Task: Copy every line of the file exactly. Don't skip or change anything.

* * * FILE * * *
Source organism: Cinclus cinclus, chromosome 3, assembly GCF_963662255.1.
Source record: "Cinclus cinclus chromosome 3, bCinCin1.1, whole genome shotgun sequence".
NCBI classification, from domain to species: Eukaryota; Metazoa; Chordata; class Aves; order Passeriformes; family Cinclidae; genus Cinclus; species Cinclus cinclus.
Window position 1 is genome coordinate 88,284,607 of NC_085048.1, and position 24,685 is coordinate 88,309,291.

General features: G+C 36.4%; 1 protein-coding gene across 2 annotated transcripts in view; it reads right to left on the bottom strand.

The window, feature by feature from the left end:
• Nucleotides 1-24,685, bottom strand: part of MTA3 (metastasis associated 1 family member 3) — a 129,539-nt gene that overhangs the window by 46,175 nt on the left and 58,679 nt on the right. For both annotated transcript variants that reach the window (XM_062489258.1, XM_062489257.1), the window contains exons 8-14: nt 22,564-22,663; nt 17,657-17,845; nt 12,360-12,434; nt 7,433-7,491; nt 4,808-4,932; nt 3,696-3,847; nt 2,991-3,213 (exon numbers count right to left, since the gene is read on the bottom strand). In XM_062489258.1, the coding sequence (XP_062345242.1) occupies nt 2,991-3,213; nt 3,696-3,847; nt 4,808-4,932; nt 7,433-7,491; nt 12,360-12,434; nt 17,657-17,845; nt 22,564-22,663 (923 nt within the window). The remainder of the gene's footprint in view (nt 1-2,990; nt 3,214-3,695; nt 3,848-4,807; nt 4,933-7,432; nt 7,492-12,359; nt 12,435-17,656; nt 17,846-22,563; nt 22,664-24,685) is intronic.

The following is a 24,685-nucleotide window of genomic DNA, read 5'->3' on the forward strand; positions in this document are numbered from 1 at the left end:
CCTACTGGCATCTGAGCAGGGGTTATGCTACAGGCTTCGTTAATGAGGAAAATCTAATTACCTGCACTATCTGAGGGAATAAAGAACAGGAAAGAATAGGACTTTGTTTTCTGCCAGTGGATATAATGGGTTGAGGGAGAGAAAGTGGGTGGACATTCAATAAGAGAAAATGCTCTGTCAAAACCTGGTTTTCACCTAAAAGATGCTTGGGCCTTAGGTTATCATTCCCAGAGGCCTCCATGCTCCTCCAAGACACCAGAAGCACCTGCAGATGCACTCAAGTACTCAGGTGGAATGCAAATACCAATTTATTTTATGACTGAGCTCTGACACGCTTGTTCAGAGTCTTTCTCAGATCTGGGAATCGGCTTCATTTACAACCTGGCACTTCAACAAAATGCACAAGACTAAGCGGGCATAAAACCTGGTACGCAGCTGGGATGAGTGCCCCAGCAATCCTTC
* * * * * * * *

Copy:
Source organism: Cinclus cinclus, chromosome 3, assembly GCF_963662255.1.
Source record: "Cinclus cinclus chromosome 3, bCinCin1.1, whole genome shotgun sequence".
NCBI classification, from domain to species: Eukaryota; Metazoa; Chordata; class Aves; order Passeriformes; family Cinclidae; genus Cinclus; species Cinclus cinclus.
Window position 1 is genome coordinate 88,284,607 of NC_085048.1, and position 24,685 is coordinate 88,309,291.

General features: G+C 36.4%; 1 protein-coding gene across 2 annotated transcripts in view; it reads right to left on the bottom strand.

The window, feature by feature from the left end:
• Nucleotides 1-24,685, bottom strand: part of MTA3 (metastasis associated 1 family member 3) — a 129,539-nt gene that overhangs the window by 46,175 nt on the left and 58,679 nt on the right. For both annotated transcript variants that reach the window (XM_062489258.1, XM_062489257.1), the window contains exons 8-14: nt 22,564-22,663; nt 17,657-17,845; nt 12,360-12,434; nt 7,433-7,491; nt 4,808-4,932; nt 3,696-3,847; nt 2,991-3,213 (exon numbers count right to left, since the gene is read on the bottom strand). In XM_062489258.1, the coding sequence (XP_062345242.1) occupies nt 2,991-3,213; nt 3,696-3,847; nt 4,808-4,932; nt 7,433-7,491; nt 12,360-12,434; nt 17,657-17,845; nt 22,564-22,663 (923 nt within the window). The remainder of the gene's footprint in view (nt 1-2,990; nt 3,214-3,695; nt 3,848-4,807; nt 4,933-7,432; nt 7,492-12,359; nt 12,435-17,656; nt 17,846-22,563; nt 22,664-24,685) is intronic.

The following is a 24,685-nucleotide window of genomic DNA, read 5'->3' on the forward strand; positions in this document are numbered from 1 at the left end:
CCTACTGGCATCTGAGCAGGGGTTATGCTACAGGCTTCGTTAATGAGGAAAATCTAATTACCTGCACTATCTGAGGGAATAAAGAACAGGAAAGAATAGGACTTTGTTTTCTGCCAGTGGATATAATGGGTTGAGGGAGAGAAAGTGGGTGGACATTCAATAAGAGAAAATGCTCTGTCAAAACCTGGTTTTCACCTAAAAGATGCTTGGGCCTTAGGTTATCATTCCCAGAGGCCTCCATGCTCCTCCAAGACACCAGAAGCACCTGCAGATGCACTCAAGTACTCAGGTGGAATGCAAATACCAATTTATTTTATGACTGAGCTCTGACACGCTTGTTCAGAGTCTTTCTCAGATCTGGGAATCGGCTTCATTTACAACCTGGCACTTCAACAAAATGCACAAGACTAAGCGGGCATAAAACCTGGTACGCAGCTGGGATGAGTGCCCCAGCAATCCTTC